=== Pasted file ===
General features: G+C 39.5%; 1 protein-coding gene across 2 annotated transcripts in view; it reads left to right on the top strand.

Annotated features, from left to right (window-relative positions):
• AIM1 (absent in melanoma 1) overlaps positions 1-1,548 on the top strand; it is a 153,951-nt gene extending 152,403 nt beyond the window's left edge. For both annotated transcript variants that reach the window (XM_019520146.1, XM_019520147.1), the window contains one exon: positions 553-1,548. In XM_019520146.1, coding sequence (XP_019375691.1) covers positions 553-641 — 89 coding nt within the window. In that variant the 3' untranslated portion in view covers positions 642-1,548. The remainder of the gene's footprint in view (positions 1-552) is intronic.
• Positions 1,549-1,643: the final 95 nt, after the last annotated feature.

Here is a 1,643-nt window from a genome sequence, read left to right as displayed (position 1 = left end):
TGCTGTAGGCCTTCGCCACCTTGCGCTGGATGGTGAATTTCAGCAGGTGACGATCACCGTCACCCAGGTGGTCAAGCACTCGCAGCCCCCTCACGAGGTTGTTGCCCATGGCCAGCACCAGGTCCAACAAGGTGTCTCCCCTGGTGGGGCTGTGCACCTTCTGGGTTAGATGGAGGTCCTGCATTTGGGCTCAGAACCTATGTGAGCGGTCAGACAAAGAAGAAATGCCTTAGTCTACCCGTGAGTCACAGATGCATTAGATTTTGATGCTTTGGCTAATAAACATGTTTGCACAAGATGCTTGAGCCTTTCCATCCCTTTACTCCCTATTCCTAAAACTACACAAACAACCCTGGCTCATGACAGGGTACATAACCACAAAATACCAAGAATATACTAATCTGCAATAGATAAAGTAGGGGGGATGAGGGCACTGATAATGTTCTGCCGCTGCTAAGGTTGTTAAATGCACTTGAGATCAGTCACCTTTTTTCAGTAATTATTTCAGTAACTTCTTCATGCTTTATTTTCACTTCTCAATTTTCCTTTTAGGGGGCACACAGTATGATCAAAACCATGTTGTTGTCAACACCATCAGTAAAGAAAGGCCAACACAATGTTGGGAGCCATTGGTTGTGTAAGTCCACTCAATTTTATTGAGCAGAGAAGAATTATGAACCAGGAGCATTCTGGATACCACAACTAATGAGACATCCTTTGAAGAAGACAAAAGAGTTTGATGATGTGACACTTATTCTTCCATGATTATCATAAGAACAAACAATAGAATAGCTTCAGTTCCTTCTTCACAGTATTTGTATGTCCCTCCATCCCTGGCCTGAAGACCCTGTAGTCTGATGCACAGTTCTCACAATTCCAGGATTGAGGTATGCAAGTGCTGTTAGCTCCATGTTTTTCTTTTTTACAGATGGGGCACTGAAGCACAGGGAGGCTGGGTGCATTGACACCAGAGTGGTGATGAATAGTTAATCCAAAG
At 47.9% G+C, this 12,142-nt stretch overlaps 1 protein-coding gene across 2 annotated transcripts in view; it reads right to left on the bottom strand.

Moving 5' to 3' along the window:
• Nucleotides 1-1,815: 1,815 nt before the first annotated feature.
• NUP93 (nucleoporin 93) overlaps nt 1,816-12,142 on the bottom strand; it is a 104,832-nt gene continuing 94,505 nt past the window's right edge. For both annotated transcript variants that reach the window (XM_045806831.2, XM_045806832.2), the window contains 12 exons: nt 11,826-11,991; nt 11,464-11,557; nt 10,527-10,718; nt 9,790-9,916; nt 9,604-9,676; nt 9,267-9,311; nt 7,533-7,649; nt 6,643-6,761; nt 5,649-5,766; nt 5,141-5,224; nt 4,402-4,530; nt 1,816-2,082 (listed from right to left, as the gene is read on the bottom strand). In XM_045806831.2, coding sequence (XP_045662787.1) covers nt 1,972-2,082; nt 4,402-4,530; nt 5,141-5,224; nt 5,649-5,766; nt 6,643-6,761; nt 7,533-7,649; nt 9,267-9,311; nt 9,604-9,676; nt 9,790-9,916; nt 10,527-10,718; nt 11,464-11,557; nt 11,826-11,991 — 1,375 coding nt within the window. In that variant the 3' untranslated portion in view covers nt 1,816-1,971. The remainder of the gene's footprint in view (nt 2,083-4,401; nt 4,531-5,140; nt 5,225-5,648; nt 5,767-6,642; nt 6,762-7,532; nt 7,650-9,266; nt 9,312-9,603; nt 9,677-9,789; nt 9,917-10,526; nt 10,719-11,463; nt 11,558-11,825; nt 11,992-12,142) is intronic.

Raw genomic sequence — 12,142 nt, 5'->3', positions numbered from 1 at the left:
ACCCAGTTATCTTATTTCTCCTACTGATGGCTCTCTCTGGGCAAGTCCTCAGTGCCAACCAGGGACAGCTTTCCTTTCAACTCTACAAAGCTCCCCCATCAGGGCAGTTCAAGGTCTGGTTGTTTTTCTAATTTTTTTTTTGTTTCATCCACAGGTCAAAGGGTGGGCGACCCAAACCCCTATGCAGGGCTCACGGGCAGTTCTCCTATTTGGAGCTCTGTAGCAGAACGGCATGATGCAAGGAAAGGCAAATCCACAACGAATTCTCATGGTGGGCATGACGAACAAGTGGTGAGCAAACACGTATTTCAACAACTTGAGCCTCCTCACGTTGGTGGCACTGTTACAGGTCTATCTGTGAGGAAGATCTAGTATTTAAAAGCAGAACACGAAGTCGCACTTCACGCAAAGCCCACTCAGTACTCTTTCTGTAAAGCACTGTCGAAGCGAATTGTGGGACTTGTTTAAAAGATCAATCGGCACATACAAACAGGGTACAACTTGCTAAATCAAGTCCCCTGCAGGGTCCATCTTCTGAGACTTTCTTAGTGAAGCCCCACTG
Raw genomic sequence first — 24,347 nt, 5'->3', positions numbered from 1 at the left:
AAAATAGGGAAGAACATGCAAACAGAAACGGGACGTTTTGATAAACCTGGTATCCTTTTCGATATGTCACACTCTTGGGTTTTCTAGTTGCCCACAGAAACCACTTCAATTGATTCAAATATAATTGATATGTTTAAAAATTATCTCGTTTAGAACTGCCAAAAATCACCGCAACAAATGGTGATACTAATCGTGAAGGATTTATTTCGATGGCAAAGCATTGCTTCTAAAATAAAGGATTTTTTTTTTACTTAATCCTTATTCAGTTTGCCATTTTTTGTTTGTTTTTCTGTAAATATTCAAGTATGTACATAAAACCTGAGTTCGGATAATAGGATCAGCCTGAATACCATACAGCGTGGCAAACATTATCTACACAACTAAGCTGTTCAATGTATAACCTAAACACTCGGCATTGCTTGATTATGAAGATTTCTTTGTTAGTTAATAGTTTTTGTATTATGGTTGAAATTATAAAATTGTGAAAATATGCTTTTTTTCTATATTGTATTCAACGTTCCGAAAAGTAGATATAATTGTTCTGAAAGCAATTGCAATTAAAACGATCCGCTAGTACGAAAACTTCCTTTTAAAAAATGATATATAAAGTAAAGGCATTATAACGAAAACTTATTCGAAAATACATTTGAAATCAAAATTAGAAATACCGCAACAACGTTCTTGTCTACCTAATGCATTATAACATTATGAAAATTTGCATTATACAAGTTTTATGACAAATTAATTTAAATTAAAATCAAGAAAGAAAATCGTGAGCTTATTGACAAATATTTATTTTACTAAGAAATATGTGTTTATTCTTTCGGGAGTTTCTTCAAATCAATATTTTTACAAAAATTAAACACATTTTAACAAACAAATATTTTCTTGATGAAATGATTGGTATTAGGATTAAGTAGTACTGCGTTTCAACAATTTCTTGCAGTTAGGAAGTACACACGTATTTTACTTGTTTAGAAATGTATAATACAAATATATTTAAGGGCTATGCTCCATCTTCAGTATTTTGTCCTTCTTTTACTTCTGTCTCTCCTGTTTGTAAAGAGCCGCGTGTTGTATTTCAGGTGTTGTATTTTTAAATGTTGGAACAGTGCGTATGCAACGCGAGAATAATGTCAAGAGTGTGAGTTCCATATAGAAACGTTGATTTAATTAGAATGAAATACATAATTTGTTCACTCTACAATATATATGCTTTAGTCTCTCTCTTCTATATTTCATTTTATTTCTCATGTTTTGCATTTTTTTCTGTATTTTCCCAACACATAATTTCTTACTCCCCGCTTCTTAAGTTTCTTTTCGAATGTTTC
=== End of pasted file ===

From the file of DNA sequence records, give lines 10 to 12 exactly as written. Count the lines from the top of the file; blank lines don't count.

• NUP93 (nucleoporin 93) overlaps nt 1,816-12,142 on the bottom strand; it is a 104,832-nt gene continuing 94,505 nt past the window's right edge. For both annotated transcript variants that reach the window (XM_045806831.2, XM_045806832.2), the window contains 12 exons: nt 11,826-11,991; nt 11,464-11,557; nt 10,527-10,718; nt 9,790-9,916; nt 9,604-9,676; nt 9,267-9,311; nt 7,533-7,649; nt 6,643-6,761; nt 5,649-5,766; nt 5,141-5,224; nt 4,402-4,530; nt 1,816-2,082 (listed from right to left, as the gene is read on the bottom strand). In XM_045806831.2, coding sequence (XP_045662787.1) covers nt 1,972-2,082; nt 4,402-4,530; nt 5,141-5,224; nt 5,649-5,766; nt 6,643-6,761; nt 7,533-7,649; nt 9,267-9,311; nt 9,604-9,676; nt 9,790-9,916; nt 10,527-10,718; nt 11,464-11,557; nt 11,826-11,991 — 1,375 coding nt within the window. In that variant the 3' untranslated portion in view covers nt 1,816-1,971. The remainder of the gene's footprint in view (nt 2,083-4,401; nt 4,531-5,140; nt 5,225-5,648; nt 5,767-6,642; nt 6,762-7,532; nt 7,650-9,266; nt 9,312-9,603; nt 9,677-9,789; nt 9,917-10,526; nt 10,719-11,463; nt 11,558-11,825; nt 11,992-12,142) is intronic.

Raw genomic sequence — 12,142 nt, 5'->3', positions numbered from 1 at the left:
ACCCAGTTATCTTATTTCTCCTACTGATGGCTCTCTCTGGGCAAGTCCTCAGTGCCAACCAGGGACAGCTTTCCTTTCAACTCTACAAAGCTCCCCCATCAGGGCAGTTCAAGGTCTGGTTGTTTTTCTAATTTTTTTTTTGTTTCATCCACAGGTCAAAGGGTGGGCGACCCAAACCCCTATGCAGGGCTCACGGGCAGTTCTCCTATTTGGAGCTCTGTAGCAGAACGGCATGATGCAAGGAAAGGCAAATCCACAACGAATTCTCATGGTGGGCATGACGAACAAGTGGTGAGCAAACACGTATTTCAACAACTTGAGCCTCCTCACGTTGGTGGCACTGTTACAGGTCTATCTGTGAGGAAGATCTAGTATTTAAAAGCAGAACACGAAGTCGCACTTCACGCAAAGCCCACTCAGTACTCTTTCTGTAAAGCACTGTCGAAGCGAATTGTGGGACTTGTTTAAAAGATCAATCGGCACATACAAACAGGGTACAACTTGCTAAATCAAGTCCCCTGCAGGGTCCATCTTCTGAGACTTTCTTAGTGAAGCCCCACTG